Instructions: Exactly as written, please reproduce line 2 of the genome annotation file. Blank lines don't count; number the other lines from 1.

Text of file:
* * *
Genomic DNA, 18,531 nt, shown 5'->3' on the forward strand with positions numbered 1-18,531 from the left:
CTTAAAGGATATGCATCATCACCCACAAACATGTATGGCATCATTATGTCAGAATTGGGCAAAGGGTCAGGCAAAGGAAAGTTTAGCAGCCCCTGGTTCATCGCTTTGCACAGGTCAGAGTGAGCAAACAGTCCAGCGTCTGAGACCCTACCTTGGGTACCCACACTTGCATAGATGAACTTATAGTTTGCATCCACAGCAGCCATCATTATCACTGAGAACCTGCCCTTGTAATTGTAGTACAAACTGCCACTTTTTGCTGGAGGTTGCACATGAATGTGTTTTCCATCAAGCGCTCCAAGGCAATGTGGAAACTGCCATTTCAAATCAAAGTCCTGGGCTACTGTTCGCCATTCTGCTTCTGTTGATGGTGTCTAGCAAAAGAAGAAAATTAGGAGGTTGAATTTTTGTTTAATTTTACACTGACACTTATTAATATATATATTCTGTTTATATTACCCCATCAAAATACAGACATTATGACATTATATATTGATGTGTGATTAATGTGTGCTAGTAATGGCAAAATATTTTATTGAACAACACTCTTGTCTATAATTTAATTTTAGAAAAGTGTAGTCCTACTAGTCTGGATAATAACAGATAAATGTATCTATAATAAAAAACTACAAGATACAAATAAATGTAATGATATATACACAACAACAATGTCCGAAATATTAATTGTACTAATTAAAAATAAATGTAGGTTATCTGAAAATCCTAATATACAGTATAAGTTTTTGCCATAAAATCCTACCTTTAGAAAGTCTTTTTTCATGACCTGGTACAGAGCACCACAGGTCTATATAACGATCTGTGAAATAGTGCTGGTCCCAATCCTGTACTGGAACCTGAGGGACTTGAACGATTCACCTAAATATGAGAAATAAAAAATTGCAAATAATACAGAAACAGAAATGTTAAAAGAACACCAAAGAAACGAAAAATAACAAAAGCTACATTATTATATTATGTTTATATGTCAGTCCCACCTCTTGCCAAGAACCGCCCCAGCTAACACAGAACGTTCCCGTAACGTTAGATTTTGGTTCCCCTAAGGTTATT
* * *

CTTAAAGGATATGCATCATCACCCACAAACATGTATGGCATCATTATGTCAGAATTGGGCAAAGGGTCAGGCAAAGGAAAGTTTAGCAGCCCCTGGTTCATCGCTTTGCACAGGTCAGAGTGAGCAAACAGTCCAGCGTCTGAGACCCTACCTTGGGTACCCACACTTGCATAGATGAACTTATAGTTTGCATCCACAGCAGCCATCATTATCACTGAGAACCTGCCCTTGTAATTGTAGTACAAACTGCCACTTTTTGCTGGAGGTTGCACATGAATGTGTTTTCCATCAAGCGCTCCAAGGCAATGTGGAAACTGCCATTTCAAATCAAAGTCCTGGGCTACTGTTCGCCATTCTGCTTCTGTTGATGGTGTCTAGCAAAAGAAGAAAATTAGGAGGTTGAATTTTTGTTTAATTTTACACTGACACTTATTAATATATATATTCTGTTTATATTACCCCATCAAAATACAGACATTATGACATTATATATTGATGTGTGATTAATGTGTGCTAGTAATGGCAAAATATTTTATTGAACAACACTCTTGTCTATAATTTAATTTTAGAAAAGTGTAGTCCTACTAGTCTGGATAATAACAGATAAATGTATCTATAATAAAAAACTACAAGATACAAATAAATGTAATGATATATACACAACAACAATGTCCGAAATATTAATTGTACTAATTAAAAATAAATGTAGGTTATCTGAAAATCCTAATATACAGTATAAGTTTTTGCCATAAAATCCTACCTTTAGAAAGTCTTTTTTCATGACCTGGTACAGAGCACCACAGGTCTATATAACGATCTGTGAAATAGTGCTGGTCCCAATCCTGTACTGGAACCTGAGGGACTTGAACGATTCACCTAAATATGAGAAATAAAAAATTGCAAATAATACAGAAACAGAAATGTTAAAAGAACACCAAAGAAACGAAAAATAACAAAAGCTACATTATTATATTATGTTTATATGTCAGTCCCACCTCTTGCCAAGAACCGCCCCAGCTAACACAGAACGTTCCCGTAACGTTAGATTTTGGTTCCCCTAAGGTTATT